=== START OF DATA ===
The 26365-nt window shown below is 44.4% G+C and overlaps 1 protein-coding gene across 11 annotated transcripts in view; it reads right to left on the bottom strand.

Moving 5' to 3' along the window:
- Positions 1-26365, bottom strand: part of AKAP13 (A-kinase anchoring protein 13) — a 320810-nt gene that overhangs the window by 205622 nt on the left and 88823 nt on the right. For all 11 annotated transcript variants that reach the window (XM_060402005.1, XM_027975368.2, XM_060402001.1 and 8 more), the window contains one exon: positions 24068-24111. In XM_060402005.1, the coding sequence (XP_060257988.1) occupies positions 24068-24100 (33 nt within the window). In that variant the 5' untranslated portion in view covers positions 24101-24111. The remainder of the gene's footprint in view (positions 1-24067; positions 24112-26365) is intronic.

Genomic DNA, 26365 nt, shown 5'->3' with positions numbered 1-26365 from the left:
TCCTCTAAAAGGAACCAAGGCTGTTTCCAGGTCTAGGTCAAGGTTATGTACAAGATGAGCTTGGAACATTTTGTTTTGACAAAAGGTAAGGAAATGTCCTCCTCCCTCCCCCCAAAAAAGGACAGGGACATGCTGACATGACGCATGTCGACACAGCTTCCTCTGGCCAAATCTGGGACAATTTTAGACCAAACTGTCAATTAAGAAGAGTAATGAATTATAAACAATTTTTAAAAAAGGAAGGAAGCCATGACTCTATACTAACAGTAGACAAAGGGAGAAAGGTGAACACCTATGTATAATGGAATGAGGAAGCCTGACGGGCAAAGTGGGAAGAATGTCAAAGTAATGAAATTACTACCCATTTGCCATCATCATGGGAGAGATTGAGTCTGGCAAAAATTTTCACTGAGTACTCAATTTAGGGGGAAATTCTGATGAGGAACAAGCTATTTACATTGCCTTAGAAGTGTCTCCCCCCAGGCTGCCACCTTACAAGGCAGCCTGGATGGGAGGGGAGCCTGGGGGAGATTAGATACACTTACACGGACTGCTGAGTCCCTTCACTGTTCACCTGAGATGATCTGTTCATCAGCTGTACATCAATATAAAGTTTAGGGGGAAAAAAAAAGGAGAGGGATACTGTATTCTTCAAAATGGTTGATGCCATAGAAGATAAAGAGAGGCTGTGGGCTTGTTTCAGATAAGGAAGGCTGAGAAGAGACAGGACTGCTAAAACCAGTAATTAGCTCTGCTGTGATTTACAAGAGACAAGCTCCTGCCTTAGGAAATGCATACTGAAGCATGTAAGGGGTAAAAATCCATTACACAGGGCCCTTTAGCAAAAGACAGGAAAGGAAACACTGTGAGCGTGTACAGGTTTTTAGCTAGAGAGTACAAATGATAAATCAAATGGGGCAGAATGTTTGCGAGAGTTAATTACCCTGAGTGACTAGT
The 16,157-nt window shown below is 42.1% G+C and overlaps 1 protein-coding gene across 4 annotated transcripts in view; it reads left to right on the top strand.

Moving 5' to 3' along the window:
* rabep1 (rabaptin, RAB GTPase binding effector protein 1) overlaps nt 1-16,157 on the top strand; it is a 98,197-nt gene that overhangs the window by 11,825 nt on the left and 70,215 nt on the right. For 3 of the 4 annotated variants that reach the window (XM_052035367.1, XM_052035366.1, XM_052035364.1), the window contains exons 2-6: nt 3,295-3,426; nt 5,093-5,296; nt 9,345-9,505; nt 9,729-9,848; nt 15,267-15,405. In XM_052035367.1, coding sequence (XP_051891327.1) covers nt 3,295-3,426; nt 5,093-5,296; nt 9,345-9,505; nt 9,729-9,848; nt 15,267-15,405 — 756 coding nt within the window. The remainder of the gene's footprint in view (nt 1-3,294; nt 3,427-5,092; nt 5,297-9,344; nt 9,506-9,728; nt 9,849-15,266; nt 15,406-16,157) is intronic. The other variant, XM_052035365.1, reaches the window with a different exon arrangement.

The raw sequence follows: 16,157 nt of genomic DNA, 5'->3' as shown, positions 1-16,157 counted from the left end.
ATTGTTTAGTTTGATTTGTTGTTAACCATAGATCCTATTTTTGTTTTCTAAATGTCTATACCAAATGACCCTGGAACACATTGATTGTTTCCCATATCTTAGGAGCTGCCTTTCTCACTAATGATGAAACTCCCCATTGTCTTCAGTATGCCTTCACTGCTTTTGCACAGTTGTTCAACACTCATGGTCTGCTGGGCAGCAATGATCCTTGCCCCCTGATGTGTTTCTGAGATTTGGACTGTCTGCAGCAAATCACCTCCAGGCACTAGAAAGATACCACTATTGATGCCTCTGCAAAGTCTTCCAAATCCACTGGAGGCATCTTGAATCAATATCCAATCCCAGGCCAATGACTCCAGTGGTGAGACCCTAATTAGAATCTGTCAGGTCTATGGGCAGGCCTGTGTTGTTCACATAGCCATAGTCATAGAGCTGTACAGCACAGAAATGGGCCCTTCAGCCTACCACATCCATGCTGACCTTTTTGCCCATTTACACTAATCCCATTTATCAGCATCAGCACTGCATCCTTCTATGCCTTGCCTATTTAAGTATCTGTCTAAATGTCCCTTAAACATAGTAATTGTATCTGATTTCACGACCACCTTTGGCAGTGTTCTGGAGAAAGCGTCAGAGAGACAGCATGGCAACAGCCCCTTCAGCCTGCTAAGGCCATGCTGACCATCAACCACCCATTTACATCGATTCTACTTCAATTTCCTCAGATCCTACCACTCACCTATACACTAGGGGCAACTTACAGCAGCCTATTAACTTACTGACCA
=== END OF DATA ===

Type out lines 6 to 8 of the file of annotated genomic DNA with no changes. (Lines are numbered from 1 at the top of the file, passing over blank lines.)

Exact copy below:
The 16,157-nt window shown below is 42.1% G+C and overlaps 1 protein-coding gene across 4 annotated transcripts in view; it reads left to right on the top strand.

Moving 5' to 3' along the window:
* rabep1 (rabaptin, RAB GTPase binding effector protein 1) overlaps nt 1-16,157 on the top strand; it is a 98,197-nt gene that overhangs the window by 11,825 nt on the left and 70,215 nt on the right. For 3 of the 4 annotated variants that reach the window (XM_052035367.1, XM_052035366.1, XM_052035364.1), the window contains exons 2-6: nt 3,295-3,426; nt 5,093-5,296; nt 9,345-9,505; nt 9,729-9,848; nt 15,267-15,405. In XM_052035367.1, coding sequence (XP_051891327.1) covers nt 3,295-3,426; nt 5,093-5,296; nt 9,345-9,505; nt 9,729-9,848; nt 15,267-15,405 — 756 coding nt within the window. The remainder of the gene's footprint in view (nt 1-3,294; nt 3,427-5,092; nt 5,297-9,344; nt 9,506-9,728; nt 9,849-15,266; nt 15,406-16,157) is intronic. The other variant, XM_052035365.1, reaches the window with a different exon arrangement.